ON Thursday, November 25 the world commemorated International Day to End Violence Against Women (IDEVAW), marking the beginning of 16 days of activism towards addressing systemic and widespread violence against women, who are more likely than men to die at the hands of their intimate partners.
I would like to say it is no secret that women have become even more vulnerable to intimate partner violence but it is a hidden pandemic so it is very well hidden from the public glare.
A 2021 study by Northern Caribbean University found that 40 per cent of women between the ages of 18 and 30 experienced violence because of the stay-at-home orders that mandated working from home. What should be a safe space for women has become the most volatile, with limited resources to arrest the issues that create and breed gender-based violence.
This is happening within the context of a nation grappling daily with reports of brutal assaults and gruesome murders that shatter the spirits of even the toughest crime fighters in law enforcement. Criminals have become more brazen and inhumane as they terrorise our homes and communities.
We know that this is not a fight that our nation can win by depending solely on the police. We know that this requires collective effort, cooperation from all stakeholders, and sincere commitment to doing the work consistently and over the long term, not only when it is easy, affordable, or politically expedient.
The PNP Women's Movement is committed to participating in the rebuilding and securing of our communities.
Our discussions with women in communities across Jamaica have yielded the following suggestions that we have shared with key stakeholders, including the Minister of National Security Horace Chang and the chairman of the Private Sector Organization of Jamaica Crime Management Oversight Committee, Lloyd Distant. These recommendations were contained in a letter, hand-delivered last week.
We want to help build consensus around the principle that there are solutions beyond suppression. We can have safer communities without the long-term, consistent suspension of rights and indefinite and arbitrary detentions that are part and parcel of public states of emergency. This is not an exhaustive list but it includes viable solutions from the communities that have suffered greatly and are seeking an end to the bloodletting. Their voices deserve to be heard and their solutions infused in our national security plans.
Our women are recommending that the Government:
1) Invest in improving infrastructure so that our communities are safer to live in by:
a) Placing more emphasis on installing and fixing street lights within our communities so that our women are in a safer space on the streets at night;
b) Bushing the areas closest to the road in violence-torn communities to minimise the possibility of ambush attacks; and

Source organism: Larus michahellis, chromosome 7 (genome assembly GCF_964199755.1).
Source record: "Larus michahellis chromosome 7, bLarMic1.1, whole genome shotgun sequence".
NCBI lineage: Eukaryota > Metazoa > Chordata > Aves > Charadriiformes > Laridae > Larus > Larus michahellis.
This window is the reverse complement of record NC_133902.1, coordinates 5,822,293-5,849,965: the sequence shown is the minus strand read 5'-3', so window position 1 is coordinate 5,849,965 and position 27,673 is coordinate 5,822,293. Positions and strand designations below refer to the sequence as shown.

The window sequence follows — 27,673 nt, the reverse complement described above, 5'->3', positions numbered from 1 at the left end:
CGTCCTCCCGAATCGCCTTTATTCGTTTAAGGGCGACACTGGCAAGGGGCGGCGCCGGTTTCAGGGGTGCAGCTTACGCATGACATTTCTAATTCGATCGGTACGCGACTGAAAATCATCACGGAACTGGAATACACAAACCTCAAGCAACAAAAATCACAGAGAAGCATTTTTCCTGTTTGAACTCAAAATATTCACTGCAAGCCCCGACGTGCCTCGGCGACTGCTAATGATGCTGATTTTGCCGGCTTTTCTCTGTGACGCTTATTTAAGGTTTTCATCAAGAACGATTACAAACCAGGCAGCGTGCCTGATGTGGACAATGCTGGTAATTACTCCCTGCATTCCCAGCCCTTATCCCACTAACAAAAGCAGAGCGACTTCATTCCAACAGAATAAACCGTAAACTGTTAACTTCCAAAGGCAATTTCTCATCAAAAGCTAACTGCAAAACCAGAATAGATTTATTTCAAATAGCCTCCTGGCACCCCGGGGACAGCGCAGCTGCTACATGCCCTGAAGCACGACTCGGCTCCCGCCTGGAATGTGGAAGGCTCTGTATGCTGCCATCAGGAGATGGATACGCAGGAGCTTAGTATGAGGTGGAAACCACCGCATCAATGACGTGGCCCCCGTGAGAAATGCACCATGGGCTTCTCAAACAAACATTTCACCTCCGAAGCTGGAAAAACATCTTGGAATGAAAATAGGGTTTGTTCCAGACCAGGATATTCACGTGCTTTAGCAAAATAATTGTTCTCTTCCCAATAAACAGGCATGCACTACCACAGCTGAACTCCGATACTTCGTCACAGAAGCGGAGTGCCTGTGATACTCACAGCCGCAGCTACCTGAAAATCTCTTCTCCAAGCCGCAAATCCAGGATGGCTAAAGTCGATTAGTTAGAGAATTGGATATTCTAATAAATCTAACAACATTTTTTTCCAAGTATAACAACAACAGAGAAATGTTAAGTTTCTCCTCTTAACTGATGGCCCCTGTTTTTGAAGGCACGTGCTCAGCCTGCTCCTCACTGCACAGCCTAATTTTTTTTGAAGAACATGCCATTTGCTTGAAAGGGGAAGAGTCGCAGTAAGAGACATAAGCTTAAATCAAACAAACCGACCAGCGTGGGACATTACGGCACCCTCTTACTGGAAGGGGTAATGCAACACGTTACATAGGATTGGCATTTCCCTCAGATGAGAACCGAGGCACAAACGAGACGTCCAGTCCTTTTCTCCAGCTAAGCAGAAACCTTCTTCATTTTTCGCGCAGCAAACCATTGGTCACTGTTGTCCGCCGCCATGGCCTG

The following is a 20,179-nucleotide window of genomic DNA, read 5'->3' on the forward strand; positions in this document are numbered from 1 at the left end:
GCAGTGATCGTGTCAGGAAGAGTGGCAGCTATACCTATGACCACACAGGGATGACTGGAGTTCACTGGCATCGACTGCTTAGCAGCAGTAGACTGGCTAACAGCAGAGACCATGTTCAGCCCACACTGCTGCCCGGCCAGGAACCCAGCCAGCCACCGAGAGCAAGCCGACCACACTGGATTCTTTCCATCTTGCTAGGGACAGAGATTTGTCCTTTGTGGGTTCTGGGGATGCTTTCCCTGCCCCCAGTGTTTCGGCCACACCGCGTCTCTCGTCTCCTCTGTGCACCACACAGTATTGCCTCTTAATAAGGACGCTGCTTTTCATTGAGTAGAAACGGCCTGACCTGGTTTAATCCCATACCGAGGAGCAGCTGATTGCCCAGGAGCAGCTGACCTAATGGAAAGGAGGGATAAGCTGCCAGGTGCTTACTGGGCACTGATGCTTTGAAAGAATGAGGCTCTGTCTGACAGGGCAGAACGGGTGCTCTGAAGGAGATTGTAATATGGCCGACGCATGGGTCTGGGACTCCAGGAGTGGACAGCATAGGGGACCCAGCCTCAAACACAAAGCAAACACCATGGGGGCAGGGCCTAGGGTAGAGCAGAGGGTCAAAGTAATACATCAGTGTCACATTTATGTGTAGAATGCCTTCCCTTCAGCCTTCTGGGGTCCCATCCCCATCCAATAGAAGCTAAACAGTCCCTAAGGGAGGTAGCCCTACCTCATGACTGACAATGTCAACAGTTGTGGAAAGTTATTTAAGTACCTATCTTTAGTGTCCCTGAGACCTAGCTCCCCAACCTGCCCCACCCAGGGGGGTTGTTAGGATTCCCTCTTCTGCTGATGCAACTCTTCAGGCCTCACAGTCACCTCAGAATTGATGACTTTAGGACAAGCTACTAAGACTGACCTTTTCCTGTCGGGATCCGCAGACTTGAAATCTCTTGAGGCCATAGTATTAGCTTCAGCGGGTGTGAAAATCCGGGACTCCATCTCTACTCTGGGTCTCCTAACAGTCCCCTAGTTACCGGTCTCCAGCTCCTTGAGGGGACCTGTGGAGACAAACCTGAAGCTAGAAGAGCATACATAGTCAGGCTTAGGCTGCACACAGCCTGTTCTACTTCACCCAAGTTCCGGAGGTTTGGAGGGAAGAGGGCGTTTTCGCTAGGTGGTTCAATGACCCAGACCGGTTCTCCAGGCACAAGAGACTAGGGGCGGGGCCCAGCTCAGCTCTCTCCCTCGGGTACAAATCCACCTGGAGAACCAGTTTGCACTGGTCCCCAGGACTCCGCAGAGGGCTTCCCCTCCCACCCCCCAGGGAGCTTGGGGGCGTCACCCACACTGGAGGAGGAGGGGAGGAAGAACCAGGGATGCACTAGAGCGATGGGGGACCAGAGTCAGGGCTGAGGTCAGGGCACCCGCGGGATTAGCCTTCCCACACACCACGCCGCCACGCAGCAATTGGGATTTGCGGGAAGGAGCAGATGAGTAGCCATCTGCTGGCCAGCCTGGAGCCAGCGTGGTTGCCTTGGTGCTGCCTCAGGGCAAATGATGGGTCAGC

c) Fixing our roads so that our vehicles can traverse without fear of ambush.
2) Increase funding for programmes that improve community trust and relationships with the police by
a) Expanding the community policing arm to build trust between the JCF and the people of Jamaica; and
b) Establishing domestic violence care centres in all police stations (only 14 are funded to date).
3) Strategically interrupt the growth of gangs using the tools that have worked, without asking for greater suspension of rights, by:
a) Funding the Peace Management Initiative as an institution that can help with the interruption of violence in the communities and using the 'connectors' to help the youths connect to services that would create a new path for them;
b) Using cordons and searches as the tool to find the gang leaders; and
c) Deepening the investigative skills of the police force.
4) Invest in psychosocial interventions to change the culture of violence by:
a) Employing an army of social workers to operate within our schools and communities as we work on changing our culture of violent responses to conflict and disagreement in our homes. These social workers would work with schools, families and communities to connect them to services like the Dispute Resolution Foundation, Restorative Justice of Jamaica, National Parenting Services, Victim Support Unit etc; and
b) Creating a campaign around bringing back the love in our communities.
5) Improve our justice system and legislation by:
a) Providing additional funding to the courts, because if people are not confident that justice will be served, they will take matters into their own hands;
b) Expanding the capabilities of the family courts such that they can prosecute related criminal matters in one space;
c) Creating legislation to support changes that allow for more efficient prosecution of domestic violence-related matters; and
d) Implementing legislative changes to allow for evidence-based prosecution, especially in the case of domestic abuse.
Since July 2021 the women of our country have been seeking a formal meeting with the minister of national security to discuss these solutions more deeply and bring to him the perspective of the mothers, daughters, spouses of those involved in and cut down by gang violence. Women want to be part of the solution and we believe resolutely that there are solutions beyond suppression.
Patricia Duncan Sutherland is president of the People's National Party Women's Movement.